How to use EEPROM in megaAVR 0 controllers?

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I read the ATmega3209 datasheet and try to desperately understand how to use EEPROM. But it seems to be quite unclear and I can not find any application note or example code how to do it in practice. I understood that I can read EEPROM easily with lds beginning from address 0x1400, but writing seems to be more complex.

 

The datasheet says that I should read page buffer by writing to the memory. Does that mean for example:

.eseg

aa:    .db 0x12

 

.cseg

  sts   aa,r16

 

Then it does not change EEPROM but read page buffer to where? Should I allocate page buffer and give SRAM address in NVMCTRL_ADDR before executing sts? Should I then modify values in buffer in SRAM and after everything is OK I give ERWP command in NVMCTRL_CTRLA and it writes the EEPROM?

 

Can I use old method, put data byte in NVMCTRL_DATAL and address in NVMCTRL_ADDR and give ERWP-command? Possibility to write one byte in time is enough, I have to write one or two bytes only when user changes parameters (for example temperature setpoint) manually.

 

I use assembler and Atmel Studio 7.0 and have hobby level experience with older AVR controllers (like ATmega328 and ATXmega64). I have not assembled a circuit yet and can not experiemnt in practice.

 

Best regards,

Hannu

This topic has a solution.
Last Edited: Fri. Mar 27, 2020 - 02:31 PM
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Some example code from the GCC C compiler's own libraries:

 

http://svn.savannah.gnu.org/viewvc/avr-libc/trunk/avr-libc/libc/misc/eewr_byte.S?revision=2486&view=markup

 

Take the "XMEGA" fork there.

This reply has been marked as the solution. 
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Read/follow the datasheet, its not hard to follow. You now write to the memory mapped address, such as 0x1400 for eeprom, to write to the page buffer. There are differences in eeprom vs flash, and the datasheet will spell them out. The eeprom write is quite simple as the only bytes you have to worry about are the ones you want to change. You still have to consider when crossing a page (when doing more than 1 byte) as the last write to memory mapped address becomes the page buffer address.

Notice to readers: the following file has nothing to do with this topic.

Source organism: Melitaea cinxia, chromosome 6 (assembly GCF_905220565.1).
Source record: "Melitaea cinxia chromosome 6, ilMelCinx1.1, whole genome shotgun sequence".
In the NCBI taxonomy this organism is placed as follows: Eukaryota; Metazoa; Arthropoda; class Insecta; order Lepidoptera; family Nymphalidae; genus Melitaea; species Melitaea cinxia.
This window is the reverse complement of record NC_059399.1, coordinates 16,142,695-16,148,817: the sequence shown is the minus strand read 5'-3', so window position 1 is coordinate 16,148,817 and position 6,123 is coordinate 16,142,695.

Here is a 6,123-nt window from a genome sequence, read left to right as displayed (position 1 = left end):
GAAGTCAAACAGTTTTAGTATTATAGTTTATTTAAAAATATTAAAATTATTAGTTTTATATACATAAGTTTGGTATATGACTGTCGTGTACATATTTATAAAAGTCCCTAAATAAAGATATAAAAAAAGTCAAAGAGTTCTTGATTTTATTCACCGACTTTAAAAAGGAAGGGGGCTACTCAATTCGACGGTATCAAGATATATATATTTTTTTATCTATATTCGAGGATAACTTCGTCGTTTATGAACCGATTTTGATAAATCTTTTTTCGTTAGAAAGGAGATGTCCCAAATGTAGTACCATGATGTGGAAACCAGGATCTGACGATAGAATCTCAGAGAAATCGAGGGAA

Simple example in c++ -

 

EEVAR(uint8_t) ee_var1; //default is 0xFF

int main(){
    ee_var1=0x12;
    for(;;){}
}

 

and its asm output, which you can see is quite simple-

000001a4 <main>:
 1a4:    80 91 02 10     lds    r24, 0x1002     ;ee busy?
 1a8:    81 fd           sbrc    r24, 1
 1aa:    fc cf           rjmp    .-8

 

 1ac:    82 e1           ldi    r24, 0x12       ;write value to eeprom address (page buffer)
 1ae:    80 93 00 14     sts    0x1400, r24     ;0x801400 <ee_var1> (vma address)

 

 1b2:    8d e9           ldi    r24, 0x9D       ;spm ccp
 1b4:    84 bf           out    0x34, r24       ;as ctrla is protected

 1b6:    83 e0           ldi    r24, 0x03       ;command ERWP- erase and write page
 1b8:    80 93 00 10     sts    0x1000, r24     ;nvmctrl ctrla

 

 1bc:    ff cf           rjmp    .-2

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curtvm wrote:
EEVAR(
Where is that defined ?

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>Where is that defined ?

 

on line 330, where else would it be?

https://github.com/cv007/Avr0PlusPlus/blob/master/Nvmctrl.hpp

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I was thinking more for OPs benefit. It's not something he's going to find in the support files of the assembler he's using.

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>It's not something he's going to find in the support files of the assembler he's using.

 

Its also c++ code which does no good for someone using asm, which is why the asm listing was provided. The c++ code was shown to give context to the asm listing produced- 'I'm putting 0x12 in an eeprom location', and show the resulting asm code. There is no need to figure out what is going on behind the scenes in c++ as the asm is right there which is what was wanted.

 

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Thank you clawson and curtvm for answers. My project has delayed but I think I understand now how to use NVM and access EEPROM.

 

Hannu

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Time to mark the solution, then?

 

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Sorry, this is new function for me. I marked.